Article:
The founding fathers of Odessa were a bunch of distinguished foreigners in the service of the Russian crown: General José Pascual Domingo de Ribas y Boyons, Armand Emmanuel Sophie Septemanie du Plessis, duc de Richelieu, and Count Louis Alexandre Andrault de Langéron.

Richelieu, or the Duc, as he’s commonly known in Odessa, will forever be loved by Odessans for his accomplishments. The way I imagine the Duc is sort of like the 18th century Steve Jobs, with a reality distortion field of his own, except without being an asshole (Richelieu was known for his kindness and indifference to money). Somehow – nobody know exactly how – Richelieu got Odessa the status of a “free port“. This meant that goods could be unloaded without paying the taxes within the city limit. This brought about an unprecedented influx of wealth, which in turn fueled the building of Odessa by the best European architects in the European manner. Odessa’s opera theater is only slightly smaller than Vienna’s, and is by the same architect.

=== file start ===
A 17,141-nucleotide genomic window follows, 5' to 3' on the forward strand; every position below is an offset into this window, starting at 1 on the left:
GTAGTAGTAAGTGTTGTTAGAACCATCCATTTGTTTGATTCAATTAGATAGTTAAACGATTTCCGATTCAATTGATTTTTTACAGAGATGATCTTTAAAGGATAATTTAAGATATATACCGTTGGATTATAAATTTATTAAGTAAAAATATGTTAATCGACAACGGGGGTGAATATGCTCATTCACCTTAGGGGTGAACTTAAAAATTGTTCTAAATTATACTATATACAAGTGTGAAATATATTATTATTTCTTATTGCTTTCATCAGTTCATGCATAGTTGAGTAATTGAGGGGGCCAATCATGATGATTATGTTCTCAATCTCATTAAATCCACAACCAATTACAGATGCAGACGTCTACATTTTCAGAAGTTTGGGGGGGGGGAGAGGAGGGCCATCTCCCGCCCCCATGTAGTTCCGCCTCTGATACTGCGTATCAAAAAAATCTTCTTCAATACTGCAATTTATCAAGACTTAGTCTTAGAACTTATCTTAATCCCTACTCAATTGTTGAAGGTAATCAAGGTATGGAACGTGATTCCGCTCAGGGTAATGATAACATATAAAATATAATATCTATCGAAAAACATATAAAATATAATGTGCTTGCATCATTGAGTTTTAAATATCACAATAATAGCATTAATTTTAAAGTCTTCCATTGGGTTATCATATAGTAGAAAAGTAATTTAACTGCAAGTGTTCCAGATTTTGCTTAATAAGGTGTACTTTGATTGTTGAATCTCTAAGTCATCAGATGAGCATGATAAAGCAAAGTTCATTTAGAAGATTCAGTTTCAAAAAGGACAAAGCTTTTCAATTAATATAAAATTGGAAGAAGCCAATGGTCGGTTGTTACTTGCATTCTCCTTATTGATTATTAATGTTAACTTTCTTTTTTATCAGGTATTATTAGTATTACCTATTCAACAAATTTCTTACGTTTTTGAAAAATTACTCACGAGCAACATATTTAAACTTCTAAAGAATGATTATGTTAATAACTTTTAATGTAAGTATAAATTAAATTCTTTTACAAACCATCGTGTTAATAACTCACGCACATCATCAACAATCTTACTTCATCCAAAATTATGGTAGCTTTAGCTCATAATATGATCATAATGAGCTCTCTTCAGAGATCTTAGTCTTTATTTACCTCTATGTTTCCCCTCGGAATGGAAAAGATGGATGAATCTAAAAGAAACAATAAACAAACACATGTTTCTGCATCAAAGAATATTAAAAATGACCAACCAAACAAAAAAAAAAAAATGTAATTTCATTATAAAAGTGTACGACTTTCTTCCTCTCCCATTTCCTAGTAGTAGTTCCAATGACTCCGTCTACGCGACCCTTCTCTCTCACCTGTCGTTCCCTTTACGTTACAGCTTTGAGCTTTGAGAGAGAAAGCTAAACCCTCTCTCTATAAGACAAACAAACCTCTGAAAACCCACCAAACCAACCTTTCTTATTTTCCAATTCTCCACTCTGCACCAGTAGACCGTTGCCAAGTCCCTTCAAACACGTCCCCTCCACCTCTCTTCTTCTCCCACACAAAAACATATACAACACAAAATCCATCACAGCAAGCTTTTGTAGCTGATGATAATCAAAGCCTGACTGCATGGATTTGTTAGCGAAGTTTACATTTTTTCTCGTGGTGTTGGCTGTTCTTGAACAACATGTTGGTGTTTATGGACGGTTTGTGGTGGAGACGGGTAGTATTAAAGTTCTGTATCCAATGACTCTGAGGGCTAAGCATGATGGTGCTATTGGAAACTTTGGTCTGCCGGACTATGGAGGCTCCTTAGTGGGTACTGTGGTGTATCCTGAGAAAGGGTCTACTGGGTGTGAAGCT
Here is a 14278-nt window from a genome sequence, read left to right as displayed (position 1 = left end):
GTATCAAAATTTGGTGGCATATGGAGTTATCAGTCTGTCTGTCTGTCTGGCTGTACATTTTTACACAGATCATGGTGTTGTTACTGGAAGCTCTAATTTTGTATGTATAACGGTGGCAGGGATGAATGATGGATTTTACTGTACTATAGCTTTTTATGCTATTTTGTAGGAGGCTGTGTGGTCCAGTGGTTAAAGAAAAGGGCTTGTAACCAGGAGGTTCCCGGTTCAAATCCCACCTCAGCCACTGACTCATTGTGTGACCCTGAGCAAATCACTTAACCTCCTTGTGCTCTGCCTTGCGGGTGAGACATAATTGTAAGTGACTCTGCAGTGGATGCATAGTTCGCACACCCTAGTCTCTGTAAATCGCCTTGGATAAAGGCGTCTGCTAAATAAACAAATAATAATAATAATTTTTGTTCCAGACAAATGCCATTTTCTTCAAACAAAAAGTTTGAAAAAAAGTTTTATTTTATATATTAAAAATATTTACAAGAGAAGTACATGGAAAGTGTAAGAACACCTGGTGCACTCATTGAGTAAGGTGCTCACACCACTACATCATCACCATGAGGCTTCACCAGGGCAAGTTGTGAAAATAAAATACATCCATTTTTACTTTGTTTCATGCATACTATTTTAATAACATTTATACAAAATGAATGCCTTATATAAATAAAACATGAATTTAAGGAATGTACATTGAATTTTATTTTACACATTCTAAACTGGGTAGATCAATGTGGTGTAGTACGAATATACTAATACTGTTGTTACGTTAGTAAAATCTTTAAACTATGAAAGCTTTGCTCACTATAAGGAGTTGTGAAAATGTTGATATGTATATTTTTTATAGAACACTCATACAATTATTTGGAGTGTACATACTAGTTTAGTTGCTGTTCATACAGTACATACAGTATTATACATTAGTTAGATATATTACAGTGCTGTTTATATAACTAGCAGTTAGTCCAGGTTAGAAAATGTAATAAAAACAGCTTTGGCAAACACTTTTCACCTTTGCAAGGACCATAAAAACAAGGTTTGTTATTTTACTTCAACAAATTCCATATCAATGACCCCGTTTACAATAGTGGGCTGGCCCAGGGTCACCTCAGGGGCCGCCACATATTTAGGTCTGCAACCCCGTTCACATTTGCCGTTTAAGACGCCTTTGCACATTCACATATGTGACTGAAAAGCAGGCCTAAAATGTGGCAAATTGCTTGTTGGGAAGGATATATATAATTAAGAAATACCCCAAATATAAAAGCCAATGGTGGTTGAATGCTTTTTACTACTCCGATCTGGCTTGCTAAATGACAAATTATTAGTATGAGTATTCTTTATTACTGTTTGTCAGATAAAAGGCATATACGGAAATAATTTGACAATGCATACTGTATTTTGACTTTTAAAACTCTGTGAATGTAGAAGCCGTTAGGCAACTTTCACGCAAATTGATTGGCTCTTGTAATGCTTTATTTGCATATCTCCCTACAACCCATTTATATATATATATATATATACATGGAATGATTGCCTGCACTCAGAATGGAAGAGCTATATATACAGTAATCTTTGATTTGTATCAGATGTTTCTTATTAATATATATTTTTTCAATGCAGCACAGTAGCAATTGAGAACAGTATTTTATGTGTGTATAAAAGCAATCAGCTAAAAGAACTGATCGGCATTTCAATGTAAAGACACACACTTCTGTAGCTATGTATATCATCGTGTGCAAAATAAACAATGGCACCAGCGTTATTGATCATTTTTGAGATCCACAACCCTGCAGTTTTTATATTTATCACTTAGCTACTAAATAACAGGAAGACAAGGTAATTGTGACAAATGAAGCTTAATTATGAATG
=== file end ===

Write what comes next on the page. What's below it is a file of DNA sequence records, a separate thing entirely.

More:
Another unique aspect of this new city was the ethnic makeup. Besides the usual for Ukrainian cities mix of Ukrainians and Russians, Odessa became a melting pot. Frenchmen, Greeks, Turks, Germans, Armenians: all rushed into Odessa. Even the Jews were allowed in, and not being limited to certain occupations or living in a ghetto. Odessa is a very Jewish town despite what the author of Everything Is Illuminated might have you believe.

I left Odessa when I was 16. I came back for a 10 day visit 15 years later.

Odessa is a a city that makes you nostalgic, and I kept seeing it in my dreams. Luckily there’s a small international airport in Odessa and President Yushchenko kindly lets the holders of an American passport into the country freely, with no need for a visa.